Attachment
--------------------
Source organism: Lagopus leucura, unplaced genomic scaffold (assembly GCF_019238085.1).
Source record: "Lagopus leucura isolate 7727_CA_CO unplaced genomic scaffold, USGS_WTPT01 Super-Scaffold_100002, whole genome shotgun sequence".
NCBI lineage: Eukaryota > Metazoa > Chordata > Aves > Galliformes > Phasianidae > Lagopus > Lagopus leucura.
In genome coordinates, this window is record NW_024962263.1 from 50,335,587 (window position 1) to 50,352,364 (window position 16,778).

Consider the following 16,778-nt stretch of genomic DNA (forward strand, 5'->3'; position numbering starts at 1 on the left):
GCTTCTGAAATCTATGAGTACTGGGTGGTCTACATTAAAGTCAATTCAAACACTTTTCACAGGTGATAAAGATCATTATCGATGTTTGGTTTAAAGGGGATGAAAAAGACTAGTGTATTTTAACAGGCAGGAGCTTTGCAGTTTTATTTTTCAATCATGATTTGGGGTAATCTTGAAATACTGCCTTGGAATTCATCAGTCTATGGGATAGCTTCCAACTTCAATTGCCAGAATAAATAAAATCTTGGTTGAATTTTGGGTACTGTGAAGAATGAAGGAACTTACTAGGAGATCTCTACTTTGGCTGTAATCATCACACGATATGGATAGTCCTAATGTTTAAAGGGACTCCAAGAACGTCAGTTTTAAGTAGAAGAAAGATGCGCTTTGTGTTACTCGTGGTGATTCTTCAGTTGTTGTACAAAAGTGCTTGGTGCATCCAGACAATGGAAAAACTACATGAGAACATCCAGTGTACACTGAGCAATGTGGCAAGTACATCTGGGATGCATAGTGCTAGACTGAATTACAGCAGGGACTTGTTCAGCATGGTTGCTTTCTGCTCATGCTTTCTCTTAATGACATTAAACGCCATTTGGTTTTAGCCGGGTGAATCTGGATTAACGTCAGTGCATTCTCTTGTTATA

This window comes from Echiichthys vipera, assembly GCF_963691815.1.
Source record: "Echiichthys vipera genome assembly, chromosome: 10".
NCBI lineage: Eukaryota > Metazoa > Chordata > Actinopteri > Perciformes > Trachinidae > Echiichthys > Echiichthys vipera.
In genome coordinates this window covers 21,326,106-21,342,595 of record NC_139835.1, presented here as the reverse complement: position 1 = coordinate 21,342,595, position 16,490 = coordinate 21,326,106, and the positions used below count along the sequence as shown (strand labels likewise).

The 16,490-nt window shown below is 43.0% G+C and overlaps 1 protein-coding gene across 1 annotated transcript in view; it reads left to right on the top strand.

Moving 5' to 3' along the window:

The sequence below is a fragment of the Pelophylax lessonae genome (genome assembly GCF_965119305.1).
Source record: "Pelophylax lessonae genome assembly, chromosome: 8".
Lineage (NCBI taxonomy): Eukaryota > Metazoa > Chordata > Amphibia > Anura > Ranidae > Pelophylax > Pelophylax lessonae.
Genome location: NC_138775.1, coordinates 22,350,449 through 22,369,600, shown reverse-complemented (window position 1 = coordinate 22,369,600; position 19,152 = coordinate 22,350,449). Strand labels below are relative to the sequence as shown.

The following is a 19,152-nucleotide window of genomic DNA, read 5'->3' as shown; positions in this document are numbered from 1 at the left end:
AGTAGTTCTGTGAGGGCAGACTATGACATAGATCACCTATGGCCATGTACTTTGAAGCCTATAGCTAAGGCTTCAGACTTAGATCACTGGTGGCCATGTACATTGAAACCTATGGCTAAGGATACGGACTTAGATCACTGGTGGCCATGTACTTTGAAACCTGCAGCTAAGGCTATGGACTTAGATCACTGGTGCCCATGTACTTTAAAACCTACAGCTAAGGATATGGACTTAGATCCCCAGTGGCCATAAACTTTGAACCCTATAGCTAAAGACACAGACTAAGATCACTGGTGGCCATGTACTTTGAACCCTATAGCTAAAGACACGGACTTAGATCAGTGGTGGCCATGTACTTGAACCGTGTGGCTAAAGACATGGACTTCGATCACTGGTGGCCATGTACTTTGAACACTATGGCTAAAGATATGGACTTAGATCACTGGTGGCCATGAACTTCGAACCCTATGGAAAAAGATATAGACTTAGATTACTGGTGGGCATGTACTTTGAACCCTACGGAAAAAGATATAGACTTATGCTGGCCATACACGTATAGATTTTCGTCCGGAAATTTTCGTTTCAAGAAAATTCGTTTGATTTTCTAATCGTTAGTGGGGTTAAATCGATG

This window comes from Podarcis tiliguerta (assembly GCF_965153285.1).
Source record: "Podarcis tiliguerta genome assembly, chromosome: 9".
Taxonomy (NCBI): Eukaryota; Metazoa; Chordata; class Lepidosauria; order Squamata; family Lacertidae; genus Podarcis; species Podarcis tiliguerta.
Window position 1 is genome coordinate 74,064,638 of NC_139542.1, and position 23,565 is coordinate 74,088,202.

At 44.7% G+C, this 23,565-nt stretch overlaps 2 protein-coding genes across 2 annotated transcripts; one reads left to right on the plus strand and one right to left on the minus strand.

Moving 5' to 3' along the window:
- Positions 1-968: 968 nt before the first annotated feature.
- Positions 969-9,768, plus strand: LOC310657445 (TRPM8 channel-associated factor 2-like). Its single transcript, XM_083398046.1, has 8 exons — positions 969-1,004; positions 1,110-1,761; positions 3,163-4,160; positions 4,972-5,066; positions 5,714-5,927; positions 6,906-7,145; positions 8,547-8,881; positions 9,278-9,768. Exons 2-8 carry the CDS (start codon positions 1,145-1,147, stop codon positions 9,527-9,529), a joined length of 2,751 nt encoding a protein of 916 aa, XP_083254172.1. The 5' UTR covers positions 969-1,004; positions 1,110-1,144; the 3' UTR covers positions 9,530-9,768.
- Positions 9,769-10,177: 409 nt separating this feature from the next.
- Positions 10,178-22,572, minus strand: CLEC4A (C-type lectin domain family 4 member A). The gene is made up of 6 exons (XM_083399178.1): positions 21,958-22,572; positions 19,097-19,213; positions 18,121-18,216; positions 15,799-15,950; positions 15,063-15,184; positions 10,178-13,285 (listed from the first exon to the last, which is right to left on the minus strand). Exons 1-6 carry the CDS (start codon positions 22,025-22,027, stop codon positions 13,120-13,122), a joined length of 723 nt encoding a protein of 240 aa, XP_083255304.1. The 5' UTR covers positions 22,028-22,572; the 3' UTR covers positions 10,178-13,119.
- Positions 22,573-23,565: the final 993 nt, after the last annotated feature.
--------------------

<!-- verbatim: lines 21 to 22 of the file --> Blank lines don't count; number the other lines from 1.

Taxonomy (NCBI): Eukaryota; Metazoa; Chordata; class Lepidosauria; order Squamata; family Lacertidae; genus Podarcis; species Podarcis tiliguerta.
Window position 1 is genome coordinate 74,064,638 of NC_139542.1, and position 23,565 is coordinate 74,088,202.